- How quickly does the team respond to incoming inquiries? How active are they on social networks? If a project has no new developments to report for an extended period of time, it’s usually not a good sign.
- Keeping an eye on the course. If the price rises drastically for no apparent reason, it may mean that the price has been artificially inflated. This can happen, for example, due to new users buying a masternode. However, this price increase will not be able to sustain itself in the long run. As soon as users realize that their nodes are not yielding enough profits, they will dump the coins again and the price will collapse.
If you pay attention to these points, you can easily expose the fraudulent masternode offers. Unfortunately, no one can give you an absolute guarantee of safe masternodes. As with any investment, there is a certain amount of risk that investors must factor in in the form of expected returns.
Nonetheless, a masternode is a great way to earn passive income with cryptocurrencies. A good place to start discovering Masternode-enabled blockchain platforms is Masternodes.Pro.
Masternodes Pro View Masternodes Pro View.
Projects that use Masternodes
There are a variety of projects that use masternodes in their networks. Many of these projects are unknown, and small.
Better known examples include: Block (BLOCK), Bata (BTA), Crown (CRW), ChainCoin (CHC), Dash (DASH), Diamond (DMD), GoByte, Innova, ION (ION), Monetary Unit (MUE), Neutron (NTRN), PIVX (PIVX), Stratis (STRAT), Tezos (XTZ), Vcash (XVC) and XtraBytes (XBY).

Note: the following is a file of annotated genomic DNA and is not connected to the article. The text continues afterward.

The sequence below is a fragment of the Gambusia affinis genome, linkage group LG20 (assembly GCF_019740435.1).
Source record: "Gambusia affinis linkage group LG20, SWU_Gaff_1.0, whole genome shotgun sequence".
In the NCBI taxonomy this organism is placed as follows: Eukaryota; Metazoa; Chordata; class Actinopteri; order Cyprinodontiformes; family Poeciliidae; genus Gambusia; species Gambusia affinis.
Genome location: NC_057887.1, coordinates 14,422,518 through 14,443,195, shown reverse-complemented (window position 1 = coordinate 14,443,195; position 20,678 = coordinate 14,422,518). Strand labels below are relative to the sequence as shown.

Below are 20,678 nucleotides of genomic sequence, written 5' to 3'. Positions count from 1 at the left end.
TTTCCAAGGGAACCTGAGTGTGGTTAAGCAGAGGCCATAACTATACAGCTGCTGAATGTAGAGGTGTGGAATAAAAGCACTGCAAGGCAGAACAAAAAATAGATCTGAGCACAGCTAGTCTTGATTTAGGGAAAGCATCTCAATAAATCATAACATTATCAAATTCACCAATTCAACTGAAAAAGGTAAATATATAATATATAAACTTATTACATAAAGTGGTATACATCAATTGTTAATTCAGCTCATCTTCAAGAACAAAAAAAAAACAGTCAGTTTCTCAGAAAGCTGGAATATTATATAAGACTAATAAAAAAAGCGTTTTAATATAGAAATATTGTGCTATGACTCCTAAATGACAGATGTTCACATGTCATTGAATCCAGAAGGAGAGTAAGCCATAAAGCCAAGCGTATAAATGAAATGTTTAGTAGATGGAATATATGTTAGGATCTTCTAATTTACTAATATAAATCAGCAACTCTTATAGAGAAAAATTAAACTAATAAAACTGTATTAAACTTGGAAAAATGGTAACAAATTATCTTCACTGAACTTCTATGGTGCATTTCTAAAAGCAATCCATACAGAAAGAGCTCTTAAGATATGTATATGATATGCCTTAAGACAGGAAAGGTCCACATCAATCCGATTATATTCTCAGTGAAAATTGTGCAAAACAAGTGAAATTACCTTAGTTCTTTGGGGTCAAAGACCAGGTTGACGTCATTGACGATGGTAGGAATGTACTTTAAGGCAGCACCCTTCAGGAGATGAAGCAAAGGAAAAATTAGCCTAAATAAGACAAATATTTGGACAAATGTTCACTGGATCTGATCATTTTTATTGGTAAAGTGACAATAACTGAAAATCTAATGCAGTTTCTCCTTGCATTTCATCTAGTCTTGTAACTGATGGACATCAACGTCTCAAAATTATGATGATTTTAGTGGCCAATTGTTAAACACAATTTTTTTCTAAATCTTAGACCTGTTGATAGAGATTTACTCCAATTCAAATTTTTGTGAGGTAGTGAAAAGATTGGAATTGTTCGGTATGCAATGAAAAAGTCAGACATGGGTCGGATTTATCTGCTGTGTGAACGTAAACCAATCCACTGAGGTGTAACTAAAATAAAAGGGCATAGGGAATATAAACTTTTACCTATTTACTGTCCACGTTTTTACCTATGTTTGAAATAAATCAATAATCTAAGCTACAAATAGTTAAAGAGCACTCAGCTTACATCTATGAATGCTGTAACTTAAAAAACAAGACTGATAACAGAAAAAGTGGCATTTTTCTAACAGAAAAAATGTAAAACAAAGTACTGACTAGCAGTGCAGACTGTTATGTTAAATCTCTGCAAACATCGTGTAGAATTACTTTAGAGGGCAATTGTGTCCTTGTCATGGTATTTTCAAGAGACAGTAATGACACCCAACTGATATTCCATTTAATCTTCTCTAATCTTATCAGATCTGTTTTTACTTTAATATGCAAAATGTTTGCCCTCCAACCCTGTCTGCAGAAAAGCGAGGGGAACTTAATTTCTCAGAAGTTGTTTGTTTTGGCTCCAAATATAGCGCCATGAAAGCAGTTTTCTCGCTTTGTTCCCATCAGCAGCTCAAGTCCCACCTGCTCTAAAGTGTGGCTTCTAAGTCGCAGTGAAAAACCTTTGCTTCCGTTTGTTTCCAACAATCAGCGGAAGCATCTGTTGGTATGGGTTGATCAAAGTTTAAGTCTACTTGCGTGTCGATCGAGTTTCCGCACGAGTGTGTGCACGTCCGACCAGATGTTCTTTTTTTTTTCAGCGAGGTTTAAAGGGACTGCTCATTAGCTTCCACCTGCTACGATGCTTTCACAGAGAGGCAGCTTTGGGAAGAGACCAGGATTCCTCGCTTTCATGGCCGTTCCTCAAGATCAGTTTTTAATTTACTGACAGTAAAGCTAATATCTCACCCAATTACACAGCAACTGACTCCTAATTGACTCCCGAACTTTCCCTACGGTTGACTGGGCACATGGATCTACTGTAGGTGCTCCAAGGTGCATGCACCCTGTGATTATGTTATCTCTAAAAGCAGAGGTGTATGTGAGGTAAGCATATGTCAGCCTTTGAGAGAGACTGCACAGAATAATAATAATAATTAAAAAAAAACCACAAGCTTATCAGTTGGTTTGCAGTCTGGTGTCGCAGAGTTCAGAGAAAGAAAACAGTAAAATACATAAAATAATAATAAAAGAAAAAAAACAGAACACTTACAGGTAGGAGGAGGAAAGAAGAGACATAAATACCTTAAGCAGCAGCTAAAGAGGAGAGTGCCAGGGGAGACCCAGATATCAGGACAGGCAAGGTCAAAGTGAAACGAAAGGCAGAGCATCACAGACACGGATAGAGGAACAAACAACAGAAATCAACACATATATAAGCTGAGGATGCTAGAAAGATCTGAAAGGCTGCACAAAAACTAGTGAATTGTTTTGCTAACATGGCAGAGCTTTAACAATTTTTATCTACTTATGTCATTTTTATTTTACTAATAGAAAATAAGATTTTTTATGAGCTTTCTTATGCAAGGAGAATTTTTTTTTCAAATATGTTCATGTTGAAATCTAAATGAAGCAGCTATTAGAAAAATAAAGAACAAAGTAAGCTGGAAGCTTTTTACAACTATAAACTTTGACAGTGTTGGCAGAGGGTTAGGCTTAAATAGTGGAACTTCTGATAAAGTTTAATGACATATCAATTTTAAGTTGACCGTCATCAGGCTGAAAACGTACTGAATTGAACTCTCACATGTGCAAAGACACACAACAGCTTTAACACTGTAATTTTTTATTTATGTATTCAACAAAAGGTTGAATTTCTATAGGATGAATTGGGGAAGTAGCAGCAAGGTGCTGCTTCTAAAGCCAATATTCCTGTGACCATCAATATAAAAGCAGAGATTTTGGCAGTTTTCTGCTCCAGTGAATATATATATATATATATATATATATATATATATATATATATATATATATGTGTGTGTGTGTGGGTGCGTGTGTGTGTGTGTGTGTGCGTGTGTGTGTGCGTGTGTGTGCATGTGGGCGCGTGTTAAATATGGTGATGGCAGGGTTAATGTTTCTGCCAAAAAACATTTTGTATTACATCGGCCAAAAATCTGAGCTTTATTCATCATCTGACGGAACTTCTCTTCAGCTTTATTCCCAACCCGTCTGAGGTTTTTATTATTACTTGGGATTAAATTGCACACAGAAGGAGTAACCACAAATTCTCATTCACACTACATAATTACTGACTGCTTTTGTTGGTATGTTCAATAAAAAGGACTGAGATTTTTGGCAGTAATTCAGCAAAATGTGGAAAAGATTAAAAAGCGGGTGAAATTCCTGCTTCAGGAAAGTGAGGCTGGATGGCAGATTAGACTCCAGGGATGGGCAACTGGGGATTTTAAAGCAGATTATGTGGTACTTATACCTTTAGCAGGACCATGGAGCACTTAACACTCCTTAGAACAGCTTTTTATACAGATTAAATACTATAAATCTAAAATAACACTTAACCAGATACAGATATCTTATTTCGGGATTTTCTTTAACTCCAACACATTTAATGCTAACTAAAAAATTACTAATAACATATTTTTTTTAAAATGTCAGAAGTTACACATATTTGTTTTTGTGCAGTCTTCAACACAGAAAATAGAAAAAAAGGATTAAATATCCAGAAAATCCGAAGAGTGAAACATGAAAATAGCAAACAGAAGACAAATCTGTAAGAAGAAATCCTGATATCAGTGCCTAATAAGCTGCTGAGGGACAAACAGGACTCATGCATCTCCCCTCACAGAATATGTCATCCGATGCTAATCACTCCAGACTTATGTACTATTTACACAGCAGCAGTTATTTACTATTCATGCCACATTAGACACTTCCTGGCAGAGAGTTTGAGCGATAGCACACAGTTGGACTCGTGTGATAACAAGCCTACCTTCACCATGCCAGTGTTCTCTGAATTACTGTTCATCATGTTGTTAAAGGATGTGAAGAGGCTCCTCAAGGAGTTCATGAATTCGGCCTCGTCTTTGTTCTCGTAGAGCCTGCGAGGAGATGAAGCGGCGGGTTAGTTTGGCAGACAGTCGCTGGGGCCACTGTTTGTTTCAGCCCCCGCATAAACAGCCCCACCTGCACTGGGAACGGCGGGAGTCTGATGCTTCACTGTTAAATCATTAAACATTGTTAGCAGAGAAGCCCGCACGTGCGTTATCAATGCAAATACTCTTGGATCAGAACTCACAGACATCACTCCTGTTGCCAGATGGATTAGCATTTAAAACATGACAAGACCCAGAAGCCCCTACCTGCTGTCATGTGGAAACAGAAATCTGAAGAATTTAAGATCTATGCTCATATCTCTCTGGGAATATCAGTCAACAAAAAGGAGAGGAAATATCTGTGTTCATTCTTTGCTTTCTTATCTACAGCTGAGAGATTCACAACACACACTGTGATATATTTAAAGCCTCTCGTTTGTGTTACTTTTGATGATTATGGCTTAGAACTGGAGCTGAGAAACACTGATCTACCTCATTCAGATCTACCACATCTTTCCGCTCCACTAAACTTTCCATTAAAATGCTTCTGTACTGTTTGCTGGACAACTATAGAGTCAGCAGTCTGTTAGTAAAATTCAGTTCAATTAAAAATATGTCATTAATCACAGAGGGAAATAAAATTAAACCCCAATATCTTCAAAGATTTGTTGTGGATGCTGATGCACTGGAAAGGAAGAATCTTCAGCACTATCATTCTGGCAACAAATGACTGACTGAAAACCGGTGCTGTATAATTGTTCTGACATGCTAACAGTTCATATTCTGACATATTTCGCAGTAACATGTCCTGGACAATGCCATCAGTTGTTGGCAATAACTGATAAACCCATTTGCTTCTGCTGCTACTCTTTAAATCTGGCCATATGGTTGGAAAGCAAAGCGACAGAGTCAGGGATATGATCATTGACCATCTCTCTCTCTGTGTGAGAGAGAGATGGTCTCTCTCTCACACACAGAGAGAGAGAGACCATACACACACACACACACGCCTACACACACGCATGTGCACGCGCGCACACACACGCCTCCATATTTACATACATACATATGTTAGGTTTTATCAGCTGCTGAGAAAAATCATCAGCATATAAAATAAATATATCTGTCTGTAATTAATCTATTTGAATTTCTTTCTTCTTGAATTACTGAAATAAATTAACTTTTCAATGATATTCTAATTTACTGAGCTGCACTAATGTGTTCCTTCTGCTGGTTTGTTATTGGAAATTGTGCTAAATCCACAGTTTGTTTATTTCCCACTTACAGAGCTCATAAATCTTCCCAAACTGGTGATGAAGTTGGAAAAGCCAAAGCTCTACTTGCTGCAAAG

What is necessary to run a masternode?
Have you decided to set up your own masternode? Then probably the biggest challenge will be on the financial level, because sometimes huge investment amounts are required to set up your own masternode. An example for the high costs is DASH. Investors need 1,000 DASH to set up a masternode.
However, there is no fixed number for the amount of the required stake. Rather, each project autonomously decides the required number of tokens. This ensures that the Masternode operator will act in the interest of the platform. The high stake also prevents the network from being centralized.
If an investor has the necessary capital, virtually anyone can operate a masternode. In addition to this, the following points are also important:
- Something more than the minimum number of coins should always be purchased. So, for example, if 1000 coins of a cryptocurrency are needed, at least 1010 coins should be purchased through an exchange or similar to be able to pay the transaction fees incurred.
- VPS or another type of server must be used to be connected to the network 24/7. Only an active masternode can bring in profits. The cost of the masternode server should also be factored in to make the masternode worthwhile.
- A fixed IP address, wallet and node address.
- Sufficient storage space for the blockchain.
If these points are fulfilled, then nothing stands in the way of the Masternode and a regularly paid passive income.
Are Masternode pools an alternative?
First and foremost, large cryptocurrencies like Dash, are not really an option for most investors. The primary reason for this is the investments required. Due to the high risk, a masternode should only be an admixture in the portfolio.
The alternative are so-called masternode pools. In such a pool, you as an investor do not invest in a selected masternode, but in a broad pool of different projects. You therefore benefit from the financial strength of the provider and its members. You receive a share of the commission on the capital you invest. A masternode pool is similar in principle to a mining pool.
Currently, the largest providers of masternode pools are NodePools, GetNode and StakeCube. Besides the fee model and the minimum holding period, the various masterpool providers mainly still differ in the staking coins offered.
However, the largest coins, such as DASH, PIVIX, ZCOIN and Blocknet are offered by almost all providers. If you are considering an investment in smaller coins, you are advised to take a close look at the fundamental development of the project.
While the high potential returns may seem attractive, staking gains can easily be wiped out by downward price swings.